Life: A Natural History of the First Four Billion Years of Life on Earth
By one of Britain's most gifted scientists: a magnificently daring and compulsively readable account of life on Earth (from the "big bang" to the advent of man), based entirely on the most original of all sources--the evidence of fossils.
With excitement and driving intelligence, Richard Fortey guides us from the barren globe spinning in space, through the very earliest signs of life in the sulphurous hot springs and volcanic vents of the young planet, the appearance of cells, the slow creation of an atmosphere and the evolution of myriad forms of plants and animals that could then be sustained, including the magnificent era of the dinosaurs, and on to the last moment before the debut of Homo sapiens.
Ranging across multiple scientific disciplines, explicating in wonderfully clear and refreshing prose their findings and arguments--about the origins of life, the causes of species extinctions and the first appearance of man--Fortey weaves this history out of the most delicate traceries left in rock, stone and earth. He also explains how, on each aspect of nature and life, scientists have reached the understanding we have today, who made the key discoveries, who their opponents were and why certain ideas won.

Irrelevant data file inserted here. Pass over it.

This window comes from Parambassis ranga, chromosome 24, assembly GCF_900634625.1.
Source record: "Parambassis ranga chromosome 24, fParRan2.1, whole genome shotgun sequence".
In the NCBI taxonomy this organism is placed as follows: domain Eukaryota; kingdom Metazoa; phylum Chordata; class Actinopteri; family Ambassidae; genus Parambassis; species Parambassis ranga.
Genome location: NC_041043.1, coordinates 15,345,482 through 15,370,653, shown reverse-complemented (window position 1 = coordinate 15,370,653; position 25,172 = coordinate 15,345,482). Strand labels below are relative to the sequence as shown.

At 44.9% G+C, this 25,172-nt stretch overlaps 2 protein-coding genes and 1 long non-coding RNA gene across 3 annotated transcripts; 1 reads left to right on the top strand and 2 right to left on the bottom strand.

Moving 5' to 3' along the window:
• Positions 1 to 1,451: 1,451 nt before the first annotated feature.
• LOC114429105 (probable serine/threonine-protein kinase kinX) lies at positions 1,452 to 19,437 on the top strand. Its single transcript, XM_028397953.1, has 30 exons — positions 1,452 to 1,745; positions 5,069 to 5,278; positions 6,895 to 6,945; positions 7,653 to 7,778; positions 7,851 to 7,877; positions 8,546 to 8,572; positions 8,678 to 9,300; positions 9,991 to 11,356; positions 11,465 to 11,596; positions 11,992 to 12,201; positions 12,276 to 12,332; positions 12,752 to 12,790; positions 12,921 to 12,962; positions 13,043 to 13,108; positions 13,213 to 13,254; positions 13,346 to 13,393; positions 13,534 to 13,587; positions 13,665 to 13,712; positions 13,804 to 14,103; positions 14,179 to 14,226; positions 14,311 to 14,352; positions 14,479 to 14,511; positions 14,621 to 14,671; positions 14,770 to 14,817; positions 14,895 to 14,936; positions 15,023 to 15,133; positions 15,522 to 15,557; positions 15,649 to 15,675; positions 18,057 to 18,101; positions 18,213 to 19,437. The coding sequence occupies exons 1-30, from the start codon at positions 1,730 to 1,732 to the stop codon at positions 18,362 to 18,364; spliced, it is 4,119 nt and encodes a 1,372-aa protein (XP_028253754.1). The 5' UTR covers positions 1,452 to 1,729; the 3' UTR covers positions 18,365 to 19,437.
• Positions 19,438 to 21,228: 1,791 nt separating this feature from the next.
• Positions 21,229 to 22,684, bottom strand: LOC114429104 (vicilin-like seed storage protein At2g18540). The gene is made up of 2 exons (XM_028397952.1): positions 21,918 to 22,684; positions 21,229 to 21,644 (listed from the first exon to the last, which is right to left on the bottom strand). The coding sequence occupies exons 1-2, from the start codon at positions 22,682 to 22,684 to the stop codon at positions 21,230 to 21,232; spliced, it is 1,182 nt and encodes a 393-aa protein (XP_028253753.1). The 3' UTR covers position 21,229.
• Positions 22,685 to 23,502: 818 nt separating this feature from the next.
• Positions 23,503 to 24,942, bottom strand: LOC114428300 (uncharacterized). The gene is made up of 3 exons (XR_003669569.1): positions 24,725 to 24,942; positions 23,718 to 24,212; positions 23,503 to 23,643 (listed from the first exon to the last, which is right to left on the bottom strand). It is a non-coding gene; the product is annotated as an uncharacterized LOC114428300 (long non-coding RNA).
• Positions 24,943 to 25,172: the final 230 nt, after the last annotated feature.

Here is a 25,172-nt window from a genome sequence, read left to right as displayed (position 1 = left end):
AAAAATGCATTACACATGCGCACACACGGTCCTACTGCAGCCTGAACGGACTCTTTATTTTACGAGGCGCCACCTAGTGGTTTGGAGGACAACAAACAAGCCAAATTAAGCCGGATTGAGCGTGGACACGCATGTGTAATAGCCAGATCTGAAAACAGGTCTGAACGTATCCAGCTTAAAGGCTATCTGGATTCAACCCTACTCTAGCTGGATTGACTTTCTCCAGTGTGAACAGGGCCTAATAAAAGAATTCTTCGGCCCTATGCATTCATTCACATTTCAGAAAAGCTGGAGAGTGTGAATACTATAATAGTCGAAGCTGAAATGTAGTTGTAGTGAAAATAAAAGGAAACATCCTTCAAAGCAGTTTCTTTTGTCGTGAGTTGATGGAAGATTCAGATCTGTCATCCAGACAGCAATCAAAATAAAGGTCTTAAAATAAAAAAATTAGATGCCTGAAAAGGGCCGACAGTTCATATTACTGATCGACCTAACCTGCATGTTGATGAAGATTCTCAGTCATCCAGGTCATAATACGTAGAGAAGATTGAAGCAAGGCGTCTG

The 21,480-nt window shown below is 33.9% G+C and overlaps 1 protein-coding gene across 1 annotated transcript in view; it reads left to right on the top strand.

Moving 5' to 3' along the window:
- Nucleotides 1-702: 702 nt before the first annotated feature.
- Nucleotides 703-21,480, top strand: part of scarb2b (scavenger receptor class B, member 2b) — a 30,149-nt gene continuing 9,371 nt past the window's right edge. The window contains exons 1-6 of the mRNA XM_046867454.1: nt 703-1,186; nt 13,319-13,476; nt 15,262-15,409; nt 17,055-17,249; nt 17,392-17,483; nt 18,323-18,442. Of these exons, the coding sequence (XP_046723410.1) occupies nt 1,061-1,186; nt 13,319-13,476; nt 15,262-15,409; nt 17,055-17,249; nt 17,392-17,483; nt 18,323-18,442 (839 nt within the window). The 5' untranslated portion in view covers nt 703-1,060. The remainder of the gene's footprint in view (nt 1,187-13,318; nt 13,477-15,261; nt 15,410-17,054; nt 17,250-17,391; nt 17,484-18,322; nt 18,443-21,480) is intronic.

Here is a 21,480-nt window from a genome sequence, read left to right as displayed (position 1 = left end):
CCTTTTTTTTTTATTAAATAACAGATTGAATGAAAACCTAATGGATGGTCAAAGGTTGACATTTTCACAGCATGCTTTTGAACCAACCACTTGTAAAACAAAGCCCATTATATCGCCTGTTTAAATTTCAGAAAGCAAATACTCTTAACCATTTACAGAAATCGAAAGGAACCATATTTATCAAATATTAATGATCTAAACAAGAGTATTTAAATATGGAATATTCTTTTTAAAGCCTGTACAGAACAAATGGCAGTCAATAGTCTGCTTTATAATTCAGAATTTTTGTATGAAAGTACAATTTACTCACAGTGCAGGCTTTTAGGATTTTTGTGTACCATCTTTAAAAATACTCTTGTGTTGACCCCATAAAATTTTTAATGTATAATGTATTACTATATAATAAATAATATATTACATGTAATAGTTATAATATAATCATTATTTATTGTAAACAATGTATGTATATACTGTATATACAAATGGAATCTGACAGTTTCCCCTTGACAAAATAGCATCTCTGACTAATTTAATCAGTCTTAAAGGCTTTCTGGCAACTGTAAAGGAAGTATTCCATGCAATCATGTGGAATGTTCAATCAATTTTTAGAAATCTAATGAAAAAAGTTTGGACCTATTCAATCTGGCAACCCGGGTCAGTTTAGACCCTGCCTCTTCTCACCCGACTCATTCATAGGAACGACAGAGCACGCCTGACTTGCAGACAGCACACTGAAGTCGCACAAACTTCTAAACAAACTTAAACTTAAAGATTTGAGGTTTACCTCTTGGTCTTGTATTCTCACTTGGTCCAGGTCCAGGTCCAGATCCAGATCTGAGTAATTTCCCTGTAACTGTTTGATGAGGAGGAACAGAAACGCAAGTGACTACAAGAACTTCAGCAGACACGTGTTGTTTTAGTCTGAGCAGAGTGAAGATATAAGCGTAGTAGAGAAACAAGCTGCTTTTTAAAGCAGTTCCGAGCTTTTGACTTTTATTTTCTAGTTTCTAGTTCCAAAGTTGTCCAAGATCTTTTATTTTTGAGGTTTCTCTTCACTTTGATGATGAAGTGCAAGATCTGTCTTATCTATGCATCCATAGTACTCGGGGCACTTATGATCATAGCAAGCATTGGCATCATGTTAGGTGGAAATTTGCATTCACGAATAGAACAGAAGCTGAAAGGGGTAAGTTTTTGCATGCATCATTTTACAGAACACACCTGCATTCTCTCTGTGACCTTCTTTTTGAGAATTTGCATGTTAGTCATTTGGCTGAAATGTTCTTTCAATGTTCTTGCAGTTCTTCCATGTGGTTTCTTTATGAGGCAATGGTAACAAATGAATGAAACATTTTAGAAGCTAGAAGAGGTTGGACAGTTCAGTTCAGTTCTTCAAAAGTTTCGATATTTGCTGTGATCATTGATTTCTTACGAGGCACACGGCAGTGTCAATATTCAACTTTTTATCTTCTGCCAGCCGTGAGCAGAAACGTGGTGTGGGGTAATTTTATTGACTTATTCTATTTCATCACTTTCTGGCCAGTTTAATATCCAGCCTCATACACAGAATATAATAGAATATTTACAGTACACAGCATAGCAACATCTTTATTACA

Brimful of wit, fascinating personal experience and high scholarship, this book may well be our best introduction yet to the complex history of life on Earth.
A Book-of-the-Month Club Main Selection With 32 pages of photographs
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Review: Life: A Natural History of the First Four Billion Years of Life on EarthUser Review - Josh Giunta - Goodreads
I found the writing style to frustrate me a bit, no exactly sure why... I didn't finish it, but will give it another shot in the future. Read full review
LibraryThing ReviewUser Review - HadriantheBlind - LibraryThing
Encyclopedic overview of a truly overwhelming topic. The author is clearly passionate about his topic, and communicates it wonderfully. Read full review
The Everlasting Sea
Dust to Life
Cells Tissues Bodies
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